During that time, Gafiloon did trading in Trinidad and would “walk and sell” grocery items for three years until she established the shop.

‘Aunty Gafi’ as she is fondly known, stopped the interview several times to tend to customers, most of who were from two private schools in the village. She said her shop is always busy since she started to sell cell phone cards.

She told this newspaper that the bridge had not impacted on her business as much as expected.


Daveanand Persaud, a sign artist/electrician told this newspaper that the village had a stretch of land that was referred to as Kettin, and was thought to be government reserve.

He said that in the ’60s when persons from Mahaicony and other villages were displaced they squatted on portions of the land. “It so happened at that in 1976 when the slogan, ‘Feed, Clothe and House’ the nation came out, the local authority regularized the area and gave persons permission to stay on the land,” he said.
In 1990 officials from the Mahaica-Mahaicony-Abary scheme visited the area and informed them that the land belonged to the Guyana Congregational Union. They thereafter purchased the land and obtained transports for it. The area is still known as D’Edward Kettin.

Residents said the village became “populated in a jiffy” with several other businesses being established including, the Circuit City Internet café, auto sales, Chinese restaurant, three insurance companies, photo studio, welding shop, Bill Direct and a travel agency.

Social problems

One resident informed this newspaper that youths from one section of the village, known as ‘Crazytown’ were engaged in drug and alcohol abuse and gambling. He was not sure what could be done to stop them but knew that they “cannot carry on like that.” According to him, “most of the persons are cane-cutters and drinking is their hobby.”

He described how the weekend before the last, while some of the youths were gambling a fight broke out between them. One went away and returned with his friends to “beat up the others and even threw the wife of one of the victims in the trench.”

The matter ended up in the courts, but at the time the police were unable to find the person who started the fight, the resident said. He said there was also a problem with school dropouts and unemployment.

The man also expressed the view that some parents did not have control over their children and were to be blamed for most of their negative activities as they got older.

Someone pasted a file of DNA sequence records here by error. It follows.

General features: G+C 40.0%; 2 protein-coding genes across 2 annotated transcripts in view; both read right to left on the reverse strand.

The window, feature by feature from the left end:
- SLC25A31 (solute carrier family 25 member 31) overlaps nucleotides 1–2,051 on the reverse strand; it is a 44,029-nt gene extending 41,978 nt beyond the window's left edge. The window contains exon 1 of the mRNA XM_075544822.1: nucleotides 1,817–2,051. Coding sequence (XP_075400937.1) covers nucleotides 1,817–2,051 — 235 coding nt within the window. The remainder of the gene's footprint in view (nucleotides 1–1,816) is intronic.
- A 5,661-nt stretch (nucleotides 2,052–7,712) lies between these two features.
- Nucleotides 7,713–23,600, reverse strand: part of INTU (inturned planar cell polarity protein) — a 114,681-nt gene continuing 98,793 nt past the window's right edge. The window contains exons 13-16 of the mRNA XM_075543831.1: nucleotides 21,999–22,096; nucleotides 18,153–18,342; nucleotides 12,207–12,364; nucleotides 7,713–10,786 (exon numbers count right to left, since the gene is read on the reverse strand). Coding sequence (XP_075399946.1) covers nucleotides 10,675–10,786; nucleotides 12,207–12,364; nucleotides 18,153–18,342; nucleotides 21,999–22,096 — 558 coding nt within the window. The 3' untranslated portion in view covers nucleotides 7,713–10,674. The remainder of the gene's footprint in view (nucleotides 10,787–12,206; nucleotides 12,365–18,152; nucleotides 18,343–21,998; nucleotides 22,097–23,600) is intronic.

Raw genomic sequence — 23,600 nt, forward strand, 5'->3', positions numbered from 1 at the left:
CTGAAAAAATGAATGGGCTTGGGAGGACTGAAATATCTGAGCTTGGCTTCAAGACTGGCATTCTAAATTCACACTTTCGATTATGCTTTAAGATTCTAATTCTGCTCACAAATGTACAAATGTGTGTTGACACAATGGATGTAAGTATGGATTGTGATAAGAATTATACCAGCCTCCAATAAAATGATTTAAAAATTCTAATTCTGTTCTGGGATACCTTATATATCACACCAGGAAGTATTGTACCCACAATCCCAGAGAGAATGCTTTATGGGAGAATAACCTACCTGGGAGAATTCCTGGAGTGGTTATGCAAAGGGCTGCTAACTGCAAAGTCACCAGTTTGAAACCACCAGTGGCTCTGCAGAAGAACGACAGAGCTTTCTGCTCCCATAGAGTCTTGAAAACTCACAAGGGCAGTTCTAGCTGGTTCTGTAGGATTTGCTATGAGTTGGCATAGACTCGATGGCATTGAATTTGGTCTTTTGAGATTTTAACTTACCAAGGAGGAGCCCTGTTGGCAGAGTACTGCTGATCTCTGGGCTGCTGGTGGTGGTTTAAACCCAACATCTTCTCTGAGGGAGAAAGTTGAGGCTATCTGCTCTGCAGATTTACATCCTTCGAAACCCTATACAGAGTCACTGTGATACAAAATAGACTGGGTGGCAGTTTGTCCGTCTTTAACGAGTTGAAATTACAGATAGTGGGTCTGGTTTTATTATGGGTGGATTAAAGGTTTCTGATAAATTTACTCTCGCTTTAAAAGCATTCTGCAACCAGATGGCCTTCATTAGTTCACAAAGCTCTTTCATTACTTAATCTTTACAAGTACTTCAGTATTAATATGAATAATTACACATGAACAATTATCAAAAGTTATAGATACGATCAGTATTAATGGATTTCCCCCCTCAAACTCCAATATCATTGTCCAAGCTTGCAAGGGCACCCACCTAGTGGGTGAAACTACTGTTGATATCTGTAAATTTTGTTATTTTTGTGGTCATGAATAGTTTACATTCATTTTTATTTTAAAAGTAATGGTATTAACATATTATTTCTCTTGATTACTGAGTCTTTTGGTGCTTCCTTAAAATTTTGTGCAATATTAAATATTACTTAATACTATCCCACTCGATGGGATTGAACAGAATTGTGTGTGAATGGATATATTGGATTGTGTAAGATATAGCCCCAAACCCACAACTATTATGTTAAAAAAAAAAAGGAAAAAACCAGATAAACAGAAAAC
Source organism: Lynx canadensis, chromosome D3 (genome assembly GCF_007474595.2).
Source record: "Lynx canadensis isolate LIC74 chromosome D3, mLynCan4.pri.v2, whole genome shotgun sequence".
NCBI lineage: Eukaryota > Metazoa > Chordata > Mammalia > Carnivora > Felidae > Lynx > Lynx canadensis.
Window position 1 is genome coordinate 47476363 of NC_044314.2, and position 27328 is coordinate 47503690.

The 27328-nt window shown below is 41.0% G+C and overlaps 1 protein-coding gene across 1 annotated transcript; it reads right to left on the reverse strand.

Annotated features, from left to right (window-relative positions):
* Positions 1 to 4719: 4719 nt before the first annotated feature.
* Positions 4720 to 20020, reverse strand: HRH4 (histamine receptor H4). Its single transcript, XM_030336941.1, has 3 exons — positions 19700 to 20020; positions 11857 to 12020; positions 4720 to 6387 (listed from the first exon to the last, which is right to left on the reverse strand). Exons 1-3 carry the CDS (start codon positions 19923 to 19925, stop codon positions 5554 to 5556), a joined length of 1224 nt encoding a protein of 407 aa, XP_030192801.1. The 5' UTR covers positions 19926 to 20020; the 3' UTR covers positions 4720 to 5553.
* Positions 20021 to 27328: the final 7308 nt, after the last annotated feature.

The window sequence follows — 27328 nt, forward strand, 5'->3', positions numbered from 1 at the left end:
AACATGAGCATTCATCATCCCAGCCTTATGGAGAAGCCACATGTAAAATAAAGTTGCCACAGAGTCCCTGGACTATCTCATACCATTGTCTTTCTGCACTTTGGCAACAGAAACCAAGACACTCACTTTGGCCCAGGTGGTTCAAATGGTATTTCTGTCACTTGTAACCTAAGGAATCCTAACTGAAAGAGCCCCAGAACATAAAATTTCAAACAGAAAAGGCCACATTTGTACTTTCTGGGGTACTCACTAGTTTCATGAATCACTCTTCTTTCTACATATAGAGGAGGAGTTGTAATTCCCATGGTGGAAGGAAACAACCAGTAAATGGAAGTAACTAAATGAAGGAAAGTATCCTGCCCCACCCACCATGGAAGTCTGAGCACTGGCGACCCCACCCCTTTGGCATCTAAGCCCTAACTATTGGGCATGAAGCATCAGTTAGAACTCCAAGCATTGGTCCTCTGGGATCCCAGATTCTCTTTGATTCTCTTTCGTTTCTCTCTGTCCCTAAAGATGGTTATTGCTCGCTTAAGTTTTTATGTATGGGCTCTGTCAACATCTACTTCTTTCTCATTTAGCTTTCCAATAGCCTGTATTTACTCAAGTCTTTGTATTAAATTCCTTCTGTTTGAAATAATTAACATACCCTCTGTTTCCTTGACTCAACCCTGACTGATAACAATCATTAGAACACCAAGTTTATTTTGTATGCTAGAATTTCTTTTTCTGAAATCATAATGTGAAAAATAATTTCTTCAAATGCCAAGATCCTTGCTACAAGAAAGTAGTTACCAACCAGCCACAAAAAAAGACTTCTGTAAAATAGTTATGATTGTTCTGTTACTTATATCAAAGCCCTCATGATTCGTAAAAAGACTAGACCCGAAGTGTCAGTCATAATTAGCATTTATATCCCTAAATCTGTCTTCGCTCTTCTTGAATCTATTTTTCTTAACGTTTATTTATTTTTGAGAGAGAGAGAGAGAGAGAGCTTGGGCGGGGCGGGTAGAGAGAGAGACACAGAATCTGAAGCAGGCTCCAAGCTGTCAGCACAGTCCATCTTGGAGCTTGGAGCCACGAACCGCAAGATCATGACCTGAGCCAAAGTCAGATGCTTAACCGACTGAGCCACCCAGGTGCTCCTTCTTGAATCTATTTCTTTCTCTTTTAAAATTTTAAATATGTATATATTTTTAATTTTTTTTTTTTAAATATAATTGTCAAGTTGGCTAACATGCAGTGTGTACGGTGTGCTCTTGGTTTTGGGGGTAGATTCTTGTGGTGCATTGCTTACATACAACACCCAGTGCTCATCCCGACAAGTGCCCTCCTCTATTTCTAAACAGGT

He felt that government should offer programmes to sensitize parents about bringing up their children in the right way.

Sports club

Derick Lalsa, owner of Lalsa’s General Store told this newspaper that many of the other youths were engaged in positive activities at the D’Edward Sports Club and were kept “out of trouble.”

Lalsa is the chairman of the club and manager of the cricket team, made up of under15, 17 and 19 and 2nd Division (senior) players. The senior team recently returned from Suriname after competing in the national team in that country and emerging victorious. He said they went there for a “return match” after first beating them at the Providence Stadium.

He said proudly that his son, Derick Jr had won the “player of the tournament” trophy and had also top scored with 181 runs for a school match.

Lalsa thanked Ministers Frank Anthony, Priya Manickchand and Robert Persaud, as well as King’s Jewellery World, Buddy Shivraj, Fazal Mahmood and Dr Kester Sullivan for making the trip possible.

He said the club was waiting on the Berbice Cricket Board to elevate them to 1st Division status and wanted to know the reason for the delay. He related that they had been winning all the tournaments since 1996.

He said some of the youths who were not involved in the club would jump the fence and destroy the pavilion and parents would “just leave them to do what they want.”

The club has a swing and is looking for sponsorship for a “see-saw.”

It also assists five youths to attend school; they had dropped out because of poverty.

He said, “When the management took over the club in 1994, the ground was like a pasture.” They subsequently acquired the funds to purchase 40 truckloads of reef sand and with the help of the Blairmont Estate they were able to level and roll the ground.

The President’s Youth Choice Initiative provided the club with a ‘bleacher’ and they approached the Social Impact Amelioration Programme (SIMAP) to assist with a multi-purpose centre, which was approved.

But first the club had to raise $842,000, most of which Lalsa contributed. Derick Jr also contributed all the equipment for the club’s gym.

Food for the Poor also provided four sewing machines. Lalsa mentioned too that a resident, Frankie Tulsi, donated a tennis table and equipment to the centre and Billy’s Electronic supplied a television and VCR.

The club also “worked its way up” to purchase a large refrigerator to sell beverages. He expressed gratitude to Banks DIH (Premium Beer) for adopting the club and ‘Donald’ of Canada for providing the members with uniforms.